..The story gained national attention, wire services carried stories about the massive hunt, and rewards were posted for the safe return of Town Policy. Calls started coming in with tips that the horse had been taken to everywhere ranging from northern California to south Texas. Another, that he had been loaded onto a ship headed to Australia, from San Francisco. The gelding’s identifying lip tattoo prohibited anyone but owner Ivan Ashment from racing him in the United States, so suspicions quickly focused south of the U.S. border, where reports had been coming in of a very fast bay gelding, winning a $100,000 match race near Mexico City.
..Down in Mexico, Town Policy’s disappearance was sending shock waves through the match racing circuit, where it’s a tradition by wealthy ranchers to match their horses in private races with as much as $100,000 at stake. Suspicions grew rampant, as the owners of match horses suddenly became convinced that everyone else had Town Policy.
..After several months of dead ends, the trail was getting hotter. Several jockeys returning from trips down to Mexico for match races, reportedly had seen him down there. With this news, Ashment and Schvaneveldt traveled south to search for him more than once, only to come up empty handed.. But on March 14th with the aid of some federales, they made their way to a dried up cornfield near Durango, Mexico and for the first time in nearly five months, the pair laid their teary eyes on a scratched up and banged up, Town Policy.. No one knows for sure what the Champion Two Year Old went through while he was down there, but everybody was sure happy to get him back.
..Once back in California, Schvaneveldt began conditioning the underweight Town Policy for a return to racing. The Los Alamitos Derby trials were only 10 weeks away, an optimistic goal, but the now 3 year old was on his way back with a vengeance. Two weeks before the trials, the decision was made to enter him. Under regular rider Kenny Hart, Town Policy won his trial in a record time of 21.62 seconds, then came back a week later to win the Los Alamitos Derby in 21.58. He was back.. Over the next five years, Town Policy would earn two more AQHA Championships and compile a record of 22 wins, 17 seconds and 8 thirds from 64 starts, with earnings of $862,000.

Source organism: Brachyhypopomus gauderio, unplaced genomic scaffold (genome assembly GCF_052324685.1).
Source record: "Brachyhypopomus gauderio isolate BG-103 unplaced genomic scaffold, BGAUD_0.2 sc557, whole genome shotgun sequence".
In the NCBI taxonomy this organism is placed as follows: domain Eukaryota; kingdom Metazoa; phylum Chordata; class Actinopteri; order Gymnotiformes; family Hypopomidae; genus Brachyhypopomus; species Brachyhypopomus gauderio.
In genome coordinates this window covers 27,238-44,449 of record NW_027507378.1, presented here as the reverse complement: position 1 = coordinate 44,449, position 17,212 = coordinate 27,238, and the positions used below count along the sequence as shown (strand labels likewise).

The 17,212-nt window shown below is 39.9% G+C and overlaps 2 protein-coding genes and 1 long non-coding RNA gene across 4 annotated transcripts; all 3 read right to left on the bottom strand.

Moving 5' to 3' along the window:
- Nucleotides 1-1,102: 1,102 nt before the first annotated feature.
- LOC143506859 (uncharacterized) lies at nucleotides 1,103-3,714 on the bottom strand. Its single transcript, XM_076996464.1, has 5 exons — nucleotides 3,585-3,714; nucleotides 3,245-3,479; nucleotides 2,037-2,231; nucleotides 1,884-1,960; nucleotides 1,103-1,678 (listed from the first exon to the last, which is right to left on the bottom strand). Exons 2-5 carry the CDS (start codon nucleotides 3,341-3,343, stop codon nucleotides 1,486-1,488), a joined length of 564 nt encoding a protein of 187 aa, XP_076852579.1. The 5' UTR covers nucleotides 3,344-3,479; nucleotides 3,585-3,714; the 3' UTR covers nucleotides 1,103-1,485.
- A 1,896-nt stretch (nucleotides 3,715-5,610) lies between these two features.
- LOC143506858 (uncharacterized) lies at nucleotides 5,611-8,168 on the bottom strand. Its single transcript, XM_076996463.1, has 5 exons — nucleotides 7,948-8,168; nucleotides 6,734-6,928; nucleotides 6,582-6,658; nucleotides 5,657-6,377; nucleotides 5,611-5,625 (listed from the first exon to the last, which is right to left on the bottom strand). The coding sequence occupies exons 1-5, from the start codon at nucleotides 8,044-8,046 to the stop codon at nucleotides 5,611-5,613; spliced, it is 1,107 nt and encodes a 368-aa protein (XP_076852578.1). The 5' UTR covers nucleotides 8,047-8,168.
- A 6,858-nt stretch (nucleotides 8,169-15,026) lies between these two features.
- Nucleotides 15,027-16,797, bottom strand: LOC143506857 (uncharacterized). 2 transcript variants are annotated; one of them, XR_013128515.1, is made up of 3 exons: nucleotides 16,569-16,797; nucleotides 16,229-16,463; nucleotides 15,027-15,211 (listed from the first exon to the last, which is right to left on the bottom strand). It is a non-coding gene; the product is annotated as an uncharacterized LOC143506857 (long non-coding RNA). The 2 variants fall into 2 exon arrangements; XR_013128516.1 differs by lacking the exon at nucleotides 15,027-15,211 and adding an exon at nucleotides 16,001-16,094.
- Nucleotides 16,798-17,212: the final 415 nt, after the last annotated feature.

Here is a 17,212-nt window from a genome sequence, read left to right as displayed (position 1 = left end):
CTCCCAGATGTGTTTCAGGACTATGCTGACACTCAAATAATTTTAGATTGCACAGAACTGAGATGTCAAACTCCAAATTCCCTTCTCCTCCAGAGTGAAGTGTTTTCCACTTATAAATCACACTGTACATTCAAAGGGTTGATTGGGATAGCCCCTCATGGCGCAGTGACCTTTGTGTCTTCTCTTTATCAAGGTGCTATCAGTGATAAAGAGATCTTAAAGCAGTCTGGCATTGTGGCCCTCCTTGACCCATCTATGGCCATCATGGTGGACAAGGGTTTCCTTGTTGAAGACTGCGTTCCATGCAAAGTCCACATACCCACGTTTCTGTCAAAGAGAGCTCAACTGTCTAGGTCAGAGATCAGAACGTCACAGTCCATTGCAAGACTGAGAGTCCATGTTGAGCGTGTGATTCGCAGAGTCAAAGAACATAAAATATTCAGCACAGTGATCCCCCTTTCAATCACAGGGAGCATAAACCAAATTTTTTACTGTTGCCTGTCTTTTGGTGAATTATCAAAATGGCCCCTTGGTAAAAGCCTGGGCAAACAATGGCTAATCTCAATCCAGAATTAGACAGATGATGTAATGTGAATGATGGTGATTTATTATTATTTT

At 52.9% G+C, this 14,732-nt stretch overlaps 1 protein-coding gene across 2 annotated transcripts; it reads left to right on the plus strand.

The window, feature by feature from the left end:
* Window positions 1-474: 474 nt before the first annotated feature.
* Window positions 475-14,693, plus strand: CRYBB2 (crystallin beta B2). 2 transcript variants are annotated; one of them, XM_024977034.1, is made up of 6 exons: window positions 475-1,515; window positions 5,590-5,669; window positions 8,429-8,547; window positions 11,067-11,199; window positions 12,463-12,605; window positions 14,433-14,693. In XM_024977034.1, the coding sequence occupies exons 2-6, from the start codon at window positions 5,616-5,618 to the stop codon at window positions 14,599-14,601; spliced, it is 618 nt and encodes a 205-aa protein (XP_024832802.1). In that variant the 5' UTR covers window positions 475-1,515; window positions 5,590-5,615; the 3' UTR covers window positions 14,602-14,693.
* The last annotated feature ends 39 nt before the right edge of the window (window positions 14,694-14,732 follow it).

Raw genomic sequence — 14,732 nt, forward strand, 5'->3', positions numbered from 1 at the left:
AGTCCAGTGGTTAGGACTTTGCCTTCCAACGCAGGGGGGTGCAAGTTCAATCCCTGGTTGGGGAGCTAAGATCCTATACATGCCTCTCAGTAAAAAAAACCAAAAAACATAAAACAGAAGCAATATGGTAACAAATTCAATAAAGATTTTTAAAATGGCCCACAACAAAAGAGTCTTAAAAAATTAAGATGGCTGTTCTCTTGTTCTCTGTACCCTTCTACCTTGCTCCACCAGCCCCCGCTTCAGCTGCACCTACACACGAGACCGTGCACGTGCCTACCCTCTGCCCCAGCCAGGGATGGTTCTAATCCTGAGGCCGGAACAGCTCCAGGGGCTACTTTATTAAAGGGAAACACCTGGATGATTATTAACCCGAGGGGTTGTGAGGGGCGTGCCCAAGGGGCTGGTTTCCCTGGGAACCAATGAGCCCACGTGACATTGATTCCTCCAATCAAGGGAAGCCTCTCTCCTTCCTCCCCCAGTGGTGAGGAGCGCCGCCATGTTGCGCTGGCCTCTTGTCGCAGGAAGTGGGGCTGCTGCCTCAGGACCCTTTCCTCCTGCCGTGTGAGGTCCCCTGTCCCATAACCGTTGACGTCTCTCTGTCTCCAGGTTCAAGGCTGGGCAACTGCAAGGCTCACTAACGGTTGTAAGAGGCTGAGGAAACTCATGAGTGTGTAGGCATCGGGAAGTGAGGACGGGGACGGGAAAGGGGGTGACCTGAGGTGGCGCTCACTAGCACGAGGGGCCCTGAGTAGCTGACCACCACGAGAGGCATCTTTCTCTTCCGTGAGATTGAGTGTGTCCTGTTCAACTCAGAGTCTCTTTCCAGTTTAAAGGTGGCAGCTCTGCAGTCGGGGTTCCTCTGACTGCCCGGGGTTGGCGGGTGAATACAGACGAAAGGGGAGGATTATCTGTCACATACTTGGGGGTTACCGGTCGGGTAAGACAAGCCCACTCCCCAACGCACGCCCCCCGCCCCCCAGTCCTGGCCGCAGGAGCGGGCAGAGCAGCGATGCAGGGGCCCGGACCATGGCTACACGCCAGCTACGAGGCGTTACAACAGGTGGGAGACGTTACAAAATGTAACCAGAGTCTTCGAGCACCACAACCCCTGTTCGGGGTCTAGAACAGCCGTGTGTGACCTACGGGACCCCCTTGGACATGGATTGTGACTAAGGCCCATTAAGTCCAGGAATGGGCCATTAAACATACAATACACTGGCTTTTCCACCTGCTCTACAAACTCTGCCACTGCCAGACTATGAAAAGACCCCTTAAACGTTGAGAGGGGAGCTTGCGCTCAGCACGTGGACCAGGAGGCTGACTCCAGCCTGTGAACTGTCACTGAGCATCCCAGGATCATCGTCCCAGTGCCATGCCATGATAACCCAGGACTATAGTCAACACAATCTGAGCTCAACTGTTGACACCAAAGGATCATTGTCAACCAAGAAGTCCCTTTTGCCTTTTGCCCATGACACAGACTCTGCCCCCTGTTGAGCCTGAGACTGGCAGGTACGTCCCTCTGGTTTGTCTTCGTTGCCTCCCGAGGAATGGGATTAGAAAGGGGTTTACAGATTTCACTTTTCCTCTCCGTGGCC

.. But on the night of January 3rd 1984, tragedy would strike once more for the 9 year old Town Policy. Entered in an allowance race at Los Alamitos with his longtime jockey Kenny Hart, Town Policy took a bad step and hit the inside rail of the track. Veterinarians confirmed a broken shoulder that would be impossible to mend. The following morning, after tearful goodbye’s from Hart, Schvaneveldt and his connections, Town Policy was laid to rest in the infield at Los Alamitos Race Course.
..It’s hard to imagine what it was like for him to put his hand on Town Policy for the last time. Hard to imagine a life like his. Take away the bright lights of the race track and the excitement of win circles, this story is really just about a man and his horse.
..Blane Schvaneveldt’s influence on quarter horse racing will be felt for generations to come. Our condolences go out to all of his family and friends..